I had an odd experience the other day. I was on the phone working from my home office and I could see a man walking up to my door through my blinds. My house is currently for sale, which has increased the number of strangers knocking on my door. I figured he was going to ask about the house, so I decided to stay on my call since all of the information he would need about the house is on a sell sheet, conveniently located at the edge of the yard. I heard him knock and yell “hello” a few times, but then I thought I heard a different noise – the sound of my security screen door OPENING. I had a quick ‘no way’ moment and swiftly got up to check on the noise, terrified to discover that this strange man was … IN MY KITCHEN!
What Is My Home’s First Line of Defense?
So why am sharing this somewhat personal story? Because it made me think about the conversations I’ve had around cyber security. My screen door serves a security function. Primarily it is an access point into my house, but it is also as a first line of defense to keep unwanted or unknown people or things from entering. Obviously if the screen door is going to be effective as a first line of defense, the door must be locked. A locked door only allows those with authorized access, someone with a key, or someone that I personally allow access to, the ability to enter.
What is Your Company Network’s First Line of Defense?
This, my friends, is much like our first line of defense for our business networks: firewalls are our security screen doors. Firewalls are meant to guard/monitor the traffic that goes into and out of our networks; however, an improperly configured or unmanaged firewall will be as ineffective as my unlocked front door when it comes to keeping bad agents out.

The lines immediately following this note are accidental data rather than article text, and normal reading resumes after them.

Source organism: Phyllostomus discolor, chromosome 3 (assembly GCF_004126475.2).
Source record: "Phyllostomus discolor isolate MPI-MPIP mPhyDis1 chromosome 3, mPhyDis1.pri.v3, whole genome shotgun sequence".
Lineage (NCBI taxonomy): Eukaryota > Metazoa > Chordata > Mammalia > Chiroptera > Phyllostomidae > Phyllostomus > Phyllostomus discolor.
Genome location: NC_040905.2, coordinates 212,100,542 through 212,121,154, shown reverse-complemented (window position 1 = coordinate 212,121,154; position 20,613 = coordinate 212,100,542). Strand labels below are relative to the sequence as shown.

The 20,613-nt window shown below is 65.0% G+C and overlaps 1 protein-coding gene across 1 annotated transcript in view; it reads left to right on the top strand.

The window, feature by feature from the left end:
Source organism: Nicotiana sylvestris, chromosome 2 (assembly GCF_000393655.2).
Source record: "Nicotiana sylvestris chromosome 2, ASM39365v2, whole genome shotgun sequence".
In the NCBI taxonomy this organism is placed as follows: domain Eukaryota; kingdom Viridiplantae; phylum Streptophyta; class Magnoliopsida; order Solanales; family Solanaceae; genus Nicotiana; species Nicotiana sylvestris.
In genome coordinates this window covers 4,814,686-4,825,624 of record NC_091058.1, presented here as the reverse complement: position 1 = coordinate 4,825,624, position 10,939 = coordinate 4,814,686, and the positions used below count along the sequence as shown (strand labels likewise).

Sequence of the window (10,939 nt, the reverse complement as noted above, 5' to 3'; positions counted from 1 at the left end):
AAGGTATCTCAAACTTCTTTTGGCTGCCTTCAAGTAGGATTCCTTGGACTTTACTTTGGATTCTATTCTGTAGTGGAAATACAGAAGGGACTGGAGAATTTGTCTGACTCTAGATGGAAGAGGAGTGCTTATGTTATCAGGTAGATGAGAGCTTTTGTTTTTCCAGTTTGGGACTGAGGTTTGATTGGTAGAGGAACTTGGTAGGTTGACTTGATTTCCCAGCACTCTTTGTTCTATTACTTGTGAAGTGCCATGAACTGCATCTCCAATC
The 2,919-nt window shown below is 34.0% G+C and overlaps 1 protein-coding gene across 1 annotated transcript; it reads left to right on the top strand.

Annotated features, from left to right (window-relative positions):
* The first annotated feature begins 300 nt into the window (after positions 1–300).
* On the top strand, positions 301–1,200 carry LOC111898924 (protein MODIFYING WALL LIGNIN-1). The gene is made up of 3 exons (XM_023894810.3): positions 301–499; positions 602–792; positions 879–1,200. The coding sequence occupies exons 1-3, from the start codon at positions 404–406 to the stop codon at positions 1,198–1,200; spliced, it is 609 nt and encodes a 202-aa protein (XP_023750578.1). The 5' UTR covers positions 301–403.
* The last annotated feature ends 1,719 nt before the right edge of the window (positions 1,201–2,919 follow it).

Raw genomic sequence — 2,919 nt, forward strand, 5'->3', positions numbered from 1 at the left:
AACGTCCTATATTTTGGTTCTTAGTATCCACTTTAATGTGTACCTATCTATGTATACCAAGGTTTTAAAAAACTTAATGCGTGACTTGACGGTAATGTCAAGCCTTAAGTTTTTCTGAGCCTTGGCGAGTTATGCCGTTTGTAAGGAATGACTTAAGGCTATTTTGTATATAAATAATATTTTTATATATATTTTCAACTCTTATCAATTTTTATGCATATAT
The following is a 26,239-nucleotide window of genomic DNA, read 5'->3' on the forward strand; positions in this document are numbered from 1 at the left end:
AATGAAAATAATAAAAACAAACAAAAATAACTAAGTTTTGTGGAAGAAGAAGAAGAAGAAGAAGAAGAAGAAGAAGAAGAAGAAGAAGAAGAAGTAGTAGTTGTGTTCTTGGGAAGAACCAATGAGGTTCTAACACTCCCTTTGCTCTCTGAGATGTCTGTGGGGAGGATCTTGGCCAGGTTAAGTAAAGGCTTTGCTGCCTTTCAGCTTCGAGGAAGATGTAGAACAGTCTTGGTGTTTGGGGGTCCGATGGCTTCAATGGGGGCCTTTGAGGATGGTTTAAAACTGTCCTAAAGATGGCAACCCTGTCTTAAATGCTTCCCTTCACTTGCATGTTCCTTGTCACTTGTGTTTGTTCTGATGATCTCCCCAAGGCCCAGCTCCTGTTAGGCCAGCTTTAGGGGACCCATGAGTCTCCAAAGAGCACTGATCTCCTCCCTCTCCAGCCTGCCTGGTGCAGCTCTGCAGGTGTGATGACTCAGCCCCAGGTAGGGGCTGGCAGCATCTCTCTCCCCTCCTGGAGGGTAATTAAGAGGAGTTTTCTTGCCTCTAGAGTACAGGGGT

After I escorted the stranger out of my house (who actually ended up being a curious potential buyer), I went around and locked EVERY door that anyone from the street might have access to. Wouldn’t you know it, not even ten minutes later, the same man was back at my door. He tried to walk in again, this time to ask if he could see the backyard, but his efforts were thwarted because I activated the security measure of the door – the deadbolt.
The Moral of the Story
What’s the moral of the story here? Our security is only as good as the end user. You can have processes in place, but if they aren’t being implemented they’re useless. A minor lapse in judgement can leave us vulnerable to all type of threats. Fortunately for me, my intruder was nothing worse than a person who thought it was ok to let himself into my residence. Sadly, that’s not always the case – either at home or with our computer networks. I can almost guarantee a stranger who goes into your network, will be doing more than just “looking around”.
Are you leaving unlocked doors on your network? You can assess your point-of-sale (POS) security risk with this quick Risk Assessment.